Grown in the highlands between the eastern base of the Aberdare Range and the western slopes of Mt Kenya in young volcanic soil, coffee from the Nyeri district tends to develop classic balanced Kenyan taste profile: fresh fruitiness, crisp citrus, bright acidity.
Smallholders rather than large estates are most common, and most growers belong to cooperative organizations which own processing mills to which members can bring their harvested cherries. Wachuri Factory once belonged to the larger Tetu Cooperative. Tetu collapsed in the 1990s, and the various washing stations like Wachuri then evolved into farmer cooperatives themselves.
As such, it has all the usual coffee factory equipment-a hard-working disc pulper, washing channels, and fermentation tanks, along with soaking tanks, wet tables where the freshly washed coffee drains for up to 6 hours, then raised drying beds to make the most of the Kenya's warm sun and fresh breeze.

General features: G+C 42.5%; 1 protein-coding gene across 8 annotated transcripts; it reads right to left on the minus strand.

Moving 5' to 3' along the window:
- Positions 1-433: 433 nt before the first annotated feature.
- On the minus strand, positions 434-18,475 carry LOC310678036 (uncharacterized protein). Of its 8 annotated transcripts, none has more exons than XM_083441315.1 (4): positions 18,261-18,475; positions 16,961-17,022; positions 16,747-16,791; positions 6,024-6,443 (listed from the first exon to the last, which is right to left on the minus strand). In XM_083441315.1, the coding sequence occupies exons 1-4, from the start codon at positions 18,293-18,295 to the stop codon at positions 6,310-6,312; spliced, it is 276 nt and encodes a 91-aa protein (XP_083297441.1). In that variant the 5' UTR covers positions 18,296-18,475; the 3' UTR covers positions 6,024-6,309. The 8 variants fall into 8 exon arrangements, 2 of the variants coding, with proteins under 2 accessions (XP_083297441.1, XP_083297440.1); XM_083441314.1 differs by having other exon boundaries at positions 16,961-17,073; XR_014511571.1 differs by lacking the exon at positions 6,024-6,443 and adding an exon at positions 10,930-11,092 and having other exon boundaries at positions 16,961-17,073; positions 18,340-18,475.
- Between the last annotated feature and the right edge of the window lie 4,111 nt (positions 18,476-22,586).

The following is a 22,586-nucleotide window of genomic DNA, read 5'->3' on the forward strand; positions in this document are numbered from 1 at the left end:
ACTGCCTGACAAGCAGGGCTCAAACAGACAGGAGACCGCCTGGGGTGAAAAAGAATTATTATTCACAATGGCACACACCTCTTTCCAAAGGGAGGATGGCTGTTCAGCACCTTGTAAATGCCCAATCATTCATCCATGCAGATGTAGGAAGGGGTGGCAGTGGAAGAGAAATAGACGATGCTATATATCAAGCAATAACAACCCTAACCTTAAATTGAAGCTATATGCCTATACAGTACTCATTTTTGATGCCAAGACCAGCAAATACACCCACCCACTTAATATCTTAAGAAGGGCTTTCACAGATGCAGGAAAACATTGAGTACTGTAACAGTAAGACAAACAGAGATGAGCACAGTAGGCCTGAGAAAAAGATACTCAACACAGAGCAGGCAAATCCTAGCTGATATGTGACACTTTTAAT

Most days during harvest season, Wachuri coop members bring their freshly picked coffee cherries by the grocery bag-sometimes half full, sometimes more. They sort them to cull any that are too ripe or not ripe enough, and any accidental debris or damaged cherries before bringing their daily pick to be inspected and weighed.
The last touch these farmers have with their coffee is when they upend their bag of sorted, weighed cherries and watch them tumble down the slanted surface of the collection bin. After that, the factory/washing station workers process, ferment, wash, and dry the parchment before transporting it to the dry mill for the next stage of its journey. ---